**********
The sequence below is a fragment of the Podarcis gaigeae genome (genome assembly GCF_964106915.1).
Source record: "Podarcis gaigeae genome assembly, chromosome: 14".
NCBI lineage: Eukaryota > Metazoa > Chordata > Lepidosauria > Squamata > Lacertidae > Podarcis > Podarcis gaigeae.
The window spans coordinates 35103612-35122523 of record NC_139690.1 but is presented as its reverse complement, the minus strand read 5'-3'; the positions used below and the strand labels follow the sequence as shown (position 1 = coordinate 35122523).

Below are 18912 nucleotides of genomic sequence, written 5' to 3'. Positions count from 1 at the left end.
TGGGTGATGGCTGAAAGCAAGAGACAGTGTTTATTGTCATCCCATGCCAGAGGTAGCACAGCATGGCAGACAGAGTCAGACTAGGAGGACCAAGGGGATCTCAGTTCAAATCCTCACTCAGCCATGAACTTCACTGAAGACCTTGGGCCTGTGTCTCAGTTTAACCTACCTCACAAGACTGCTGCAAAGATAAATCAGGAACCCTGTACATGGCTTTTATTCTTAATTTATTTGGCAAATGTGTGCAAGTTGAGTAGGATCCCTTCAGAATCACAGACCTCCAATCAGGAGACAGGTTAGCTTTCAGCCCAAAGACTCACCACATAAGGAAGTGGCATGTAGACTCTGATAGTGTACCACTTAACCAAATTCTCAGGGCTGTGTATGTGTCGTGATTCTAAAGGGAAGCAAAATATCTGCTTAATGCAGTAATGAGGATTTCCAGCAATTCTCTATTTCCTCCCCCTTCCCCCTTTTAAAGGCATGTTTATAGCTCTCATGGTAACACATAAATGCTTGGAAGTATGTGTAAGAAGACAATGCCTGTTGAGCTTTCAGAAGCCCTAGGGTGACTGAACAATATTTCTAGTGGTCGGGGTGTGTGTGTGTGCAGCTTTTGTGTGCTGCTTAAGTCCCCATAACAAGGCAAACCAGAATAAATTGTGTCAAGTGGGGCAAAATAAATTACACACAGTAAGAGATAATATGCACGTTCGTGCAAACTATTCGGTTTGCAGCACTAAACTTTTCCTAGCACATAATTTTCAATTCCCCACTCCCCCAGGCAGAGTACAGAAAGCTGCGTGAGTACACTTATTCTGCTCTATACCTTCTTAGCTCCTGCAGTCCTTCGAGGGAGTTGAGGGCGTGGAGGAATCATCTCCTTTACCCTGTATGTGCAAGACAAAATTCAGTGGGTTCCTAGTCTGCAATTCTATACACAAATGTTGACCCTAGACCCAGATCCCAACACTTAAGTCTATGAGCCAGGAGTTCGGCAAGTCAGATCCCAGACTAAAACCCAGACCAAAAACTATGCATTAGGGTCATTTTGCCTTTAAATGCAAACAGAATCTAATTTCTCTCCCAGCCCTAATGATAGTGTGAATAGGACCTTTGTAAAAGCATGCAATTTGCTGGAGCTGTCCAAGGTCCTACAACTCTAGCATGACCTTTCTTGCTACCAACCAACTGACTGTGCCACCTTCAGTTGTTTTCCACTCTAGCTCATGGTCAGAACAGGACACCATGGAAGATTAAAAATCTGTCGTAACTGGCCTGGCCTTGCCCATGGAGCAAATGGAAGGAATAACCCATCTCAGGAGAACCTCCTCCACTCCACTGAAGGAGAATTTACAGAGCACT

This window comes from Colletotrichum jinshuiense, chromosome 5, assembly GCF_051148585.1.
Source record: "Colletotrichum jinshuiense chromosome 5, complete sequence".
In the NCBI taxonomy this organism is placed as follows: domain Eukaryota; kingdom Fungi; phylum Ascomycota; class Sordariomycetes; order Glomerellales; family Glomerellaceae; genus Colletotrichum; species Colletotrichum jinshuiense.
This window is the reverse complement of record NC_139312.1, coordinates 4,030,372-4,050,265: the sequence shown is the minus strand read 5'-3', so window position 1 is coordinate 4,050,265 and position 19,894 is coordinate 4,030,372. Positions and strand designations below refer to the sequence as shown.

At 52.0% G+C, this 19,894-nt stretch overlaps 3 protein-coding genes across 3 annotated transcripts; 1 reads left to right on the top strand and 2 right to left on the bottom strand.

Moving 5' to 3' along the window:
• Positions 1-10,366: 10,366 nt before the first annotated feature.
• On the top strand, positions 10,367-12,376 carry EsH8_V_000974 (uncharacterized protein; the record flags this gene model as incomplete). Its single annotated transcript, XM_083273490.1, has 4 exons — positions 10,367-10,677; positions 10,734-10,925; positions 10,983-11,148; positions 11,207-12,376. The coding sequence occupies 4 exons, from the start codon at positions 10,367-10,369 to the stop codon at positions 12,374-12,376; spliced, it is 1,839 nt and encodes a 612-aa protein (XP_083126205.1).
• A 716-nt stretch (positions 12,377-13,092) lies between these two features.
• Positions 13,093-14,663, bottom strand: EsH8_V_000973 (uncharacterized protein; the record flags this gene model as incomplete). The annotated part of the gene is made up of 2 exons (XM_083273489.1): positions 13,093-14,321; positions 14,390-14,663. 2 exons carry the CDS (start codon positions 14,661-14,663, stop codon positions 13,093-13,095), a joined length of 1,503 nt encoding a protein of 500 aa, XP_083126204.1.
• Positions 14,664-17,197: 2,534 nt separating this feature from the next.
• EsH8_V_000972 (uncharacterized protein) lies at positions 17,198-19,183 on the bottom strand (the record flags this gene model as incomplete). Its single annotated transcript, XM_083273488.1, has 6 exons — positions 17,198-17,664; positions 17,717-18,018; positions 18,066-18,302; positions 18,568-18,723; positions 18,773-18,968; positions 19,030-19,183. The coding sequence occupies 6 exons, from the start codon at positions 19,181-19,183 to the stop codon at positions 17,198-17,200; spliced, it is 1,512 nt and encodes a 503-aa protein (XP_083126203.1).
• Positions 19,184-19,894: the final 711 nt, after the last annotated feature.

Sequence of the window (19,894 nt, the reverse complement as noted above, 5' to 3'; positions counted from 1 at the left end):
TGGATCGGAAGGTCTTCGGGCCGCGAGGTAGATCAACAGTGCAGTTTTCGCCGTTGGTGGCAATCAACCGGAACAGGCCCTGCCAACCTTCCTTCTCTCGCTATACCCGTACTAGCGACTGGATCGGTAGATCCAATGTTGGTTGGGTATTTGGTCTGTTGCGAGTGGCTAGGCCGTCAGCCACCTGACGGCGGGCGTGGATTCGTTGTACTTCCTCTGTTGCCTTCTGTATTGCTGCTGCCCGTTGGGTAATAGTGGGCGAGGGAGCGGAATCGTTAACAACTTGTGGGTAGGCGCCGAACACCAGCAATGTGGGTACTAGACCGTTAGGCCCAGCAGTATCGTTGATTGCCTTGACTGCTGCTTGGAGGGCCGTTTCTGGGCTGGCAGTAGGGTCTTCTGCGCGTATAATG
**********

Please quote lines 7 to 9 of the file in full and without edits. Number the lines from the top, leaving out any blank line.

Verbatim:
This window comes from Colletotrichum jinshuiense, chromosome 5, assembly GCF_051148585.1.
Source record: "Colletotrichum jinshuiense chromosome 5, complete sequence".
In the NCBI taxonomy this organism is placed as follows: domain Eukaryota; kingdom Fungi; phylum Ascomycota; class Sordariomycetes; order Glomerellales; family Glomerellaceae; genus Colletotrichum; species Colletotrichum jinshuiense.